Thanks to John Shepard for sending me a recent article from the Jackson Pilot. It drives me crazy – but Jackson Pilot does a really good job of posting teaser articles online persuading folks to go buy a paper for the whole scoop. (If I ran the paper, I might do it that way too.) The scoop in question today is community plans for fiber versus the city cable system. From a broadband blogger perspective this sounds like a nice problem to have – “too many” broadband options.
Here’s the main gist from the part of the article that is available online…
Last Tuesday, council members shelved a recommendation from the utilities commission to direct city cable TV department manager Curt Egeland to provide cost figures to the commission for upgrading Jackson’s cable TV system for the purpose of making it all digital and independent of the rural electric association’s signal. The commission had earlier tabled such action due to the city’s involvement in Southwest Minnesota Broadband Service’s fiber-to-the-premise project, which promises to compete with the city’s cable TV system and — eventually — replace it.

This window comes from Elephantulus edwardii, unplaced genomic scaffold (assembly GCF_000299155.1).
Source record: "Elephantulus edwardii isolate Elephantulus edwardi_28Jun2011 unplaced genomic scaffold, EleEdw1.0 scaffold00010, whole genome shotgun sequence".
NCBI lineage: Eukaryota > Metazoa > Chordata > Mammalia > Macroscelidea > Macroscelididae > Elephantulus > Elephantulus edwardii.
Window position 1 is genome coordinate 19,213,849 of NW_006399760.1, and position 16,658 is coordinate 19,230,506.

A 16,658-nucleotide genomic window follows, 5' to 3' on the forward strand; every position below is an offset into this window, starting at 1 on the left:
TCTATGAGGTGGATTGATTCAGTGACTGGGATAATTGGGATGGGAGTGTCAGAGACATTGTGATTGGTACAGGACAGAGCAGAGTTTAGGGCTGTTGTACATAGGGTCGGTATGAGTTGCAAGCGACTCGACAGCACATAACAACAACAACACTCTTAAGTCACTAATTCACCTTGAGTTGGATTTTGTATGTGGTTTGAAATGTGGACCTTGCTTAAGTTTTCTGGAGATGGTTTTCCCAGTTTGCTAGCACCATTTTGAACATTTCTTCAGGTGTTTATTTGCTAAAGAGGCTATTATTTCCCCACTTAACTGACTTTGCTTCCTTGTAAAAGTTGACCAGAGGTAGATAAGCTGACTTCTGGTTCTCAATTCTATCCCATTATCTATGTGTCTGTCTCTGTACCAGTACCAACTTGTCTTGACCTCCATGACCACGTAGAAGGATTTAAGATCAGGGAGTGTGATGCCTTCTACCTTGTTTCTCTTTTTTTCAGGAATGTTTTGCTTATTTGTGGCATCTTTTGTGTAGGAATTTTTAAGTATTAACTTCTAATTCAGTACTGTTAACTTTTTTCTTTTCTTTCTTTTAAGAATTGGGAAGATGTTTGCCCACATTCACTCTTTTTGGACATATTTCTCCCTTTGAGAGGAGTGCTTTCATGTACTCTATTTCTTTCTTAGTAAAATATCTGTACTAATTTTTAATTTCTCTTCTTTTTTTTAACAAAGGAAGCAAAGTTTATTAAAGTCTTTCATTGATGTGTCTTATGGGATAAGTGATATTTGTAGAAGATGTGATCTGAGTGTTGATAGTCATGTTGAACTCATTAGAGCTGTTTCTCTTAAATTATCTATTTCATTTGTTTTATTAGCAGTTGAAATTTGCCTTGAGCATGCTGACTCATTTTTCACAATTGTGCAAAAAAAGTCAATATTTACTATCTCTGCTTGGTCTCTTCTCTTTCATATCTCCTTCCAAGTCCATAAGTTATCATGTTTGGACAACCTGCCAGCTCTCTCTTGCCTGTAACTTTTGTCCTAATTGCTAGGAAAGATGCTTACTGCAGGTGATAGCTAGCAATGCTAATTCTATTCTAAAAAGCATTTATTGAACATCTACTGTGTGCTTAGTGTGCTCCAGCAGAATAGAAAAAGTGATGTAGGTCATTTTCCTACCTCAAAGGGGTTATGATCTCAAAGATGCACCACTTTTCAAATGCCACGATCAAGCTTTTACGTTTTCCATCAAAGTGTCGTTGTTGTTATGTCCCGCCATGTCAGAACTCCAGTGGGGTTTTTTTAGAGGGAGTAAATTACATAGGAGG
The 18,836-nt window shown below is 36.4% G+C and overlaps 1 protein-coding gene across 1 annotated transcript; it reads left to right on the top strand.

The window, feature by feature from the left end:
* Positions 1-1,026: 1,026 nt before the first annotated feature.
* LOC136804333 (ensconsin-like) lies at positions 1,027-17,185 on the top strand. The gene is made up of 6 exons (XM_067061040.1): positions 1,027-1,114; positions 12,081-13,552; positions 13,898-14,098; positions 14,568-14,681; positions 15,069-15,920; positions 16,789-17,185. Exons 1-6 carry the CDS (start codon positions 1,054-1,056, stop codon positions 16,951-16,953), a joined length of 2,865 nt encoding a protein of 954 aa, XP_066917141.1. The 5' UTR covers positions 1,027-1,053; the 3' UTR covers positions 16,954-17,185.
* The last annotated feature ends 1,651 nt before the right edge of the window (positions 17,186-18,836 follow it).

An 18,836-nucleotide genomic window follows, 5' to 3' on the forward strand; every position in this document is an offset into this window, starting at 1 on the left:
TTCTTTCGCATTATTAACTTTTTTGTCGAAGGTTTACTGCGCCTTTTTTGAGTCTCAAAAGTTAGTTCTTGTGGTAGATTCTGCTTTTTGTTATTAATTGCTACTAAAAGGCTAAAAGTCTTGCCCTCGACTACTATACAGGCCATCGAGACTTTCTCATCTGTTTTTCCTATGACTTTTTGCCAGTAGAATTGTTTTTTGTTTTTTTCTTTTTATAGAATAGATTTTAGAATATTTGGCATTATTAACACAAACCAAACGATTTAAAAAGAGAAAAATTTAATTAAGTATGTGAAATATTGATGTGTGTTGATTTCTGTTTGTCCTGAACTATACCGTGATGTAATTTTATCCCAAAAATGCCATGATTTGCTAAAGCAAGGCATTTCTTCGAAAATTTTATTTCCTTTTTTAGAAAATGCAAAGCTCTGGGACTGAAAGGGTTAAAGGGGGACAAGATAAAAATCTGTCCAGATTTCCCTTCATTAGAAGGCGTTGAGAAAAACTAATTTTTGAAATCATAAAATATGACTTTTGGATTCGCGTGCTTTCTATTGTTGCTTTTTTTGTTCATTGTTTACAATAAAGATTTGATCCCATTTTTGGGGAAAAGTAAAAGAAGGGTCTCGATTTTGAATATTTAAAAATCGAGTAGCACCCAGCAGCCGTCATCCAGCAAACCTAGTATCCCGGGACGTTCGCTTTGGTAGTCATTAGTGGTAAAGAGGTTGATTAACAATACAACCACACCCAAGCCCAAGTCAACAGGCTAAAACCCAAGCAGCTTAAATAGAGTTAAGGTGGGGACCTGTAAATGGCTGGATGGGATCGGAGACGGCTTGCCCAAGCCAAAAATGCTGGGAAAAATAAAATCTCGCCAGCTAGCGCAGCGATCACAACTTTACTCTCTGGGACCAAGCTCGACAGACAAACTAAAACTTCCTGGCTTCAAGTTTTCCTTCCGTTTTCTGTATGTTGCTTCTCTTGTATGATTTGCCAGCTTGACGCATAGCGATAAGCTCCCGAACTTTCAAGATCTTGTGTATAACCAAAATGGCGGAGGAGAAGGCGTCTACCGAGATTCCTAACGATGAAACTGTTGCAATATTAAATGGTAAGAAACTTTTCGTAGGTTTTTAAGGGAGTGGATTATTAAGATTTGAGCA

But at the commission’s July 25 meeting, member Kevin Speiker said that might not be such a good idea.
It seems as if Spieker is concerned about quality of service and thinks that the costs of upgrading the cable system have probably come down since they last investigated. City council member Ken Temple spoke out indicating that time would be better spent focused on fiber rather than cable. The topic has been shelved for now as a meeting has been scheduled between commission members and folks at Southwest Minnesota Broadband Group (SMBG).
I spoke with the folks at SMBS – they indicated that the folks they have contacted seem very enthusiastic about fiber – wondering what it might take to be first on the list for installation. ..
Members of the SMBS management group are meeting with the Jackson PUC in the near future to answer any questions they might have. SMBS will also be opening a sales/construction office in Jackson in the near future as construction in Jackson will be begin soon. SMBS has attended Jackson community events and has received positive feedback from the citizens of Jackson mostly asking when they can have the service and excited to finally have a choice for broadband service besides Qwest/CenturyLink and the limited wireless choices available today.
“While a new digital video headend might bring better video service to Jackson (which will be comparable to the services that SMBS is providing), the real issue is that there are not enough broadband options within Jackson”, stated Project Consultant John Schultz. SMBS will offer not only a better video service that is available today but also finally open the broadband market in Jackson.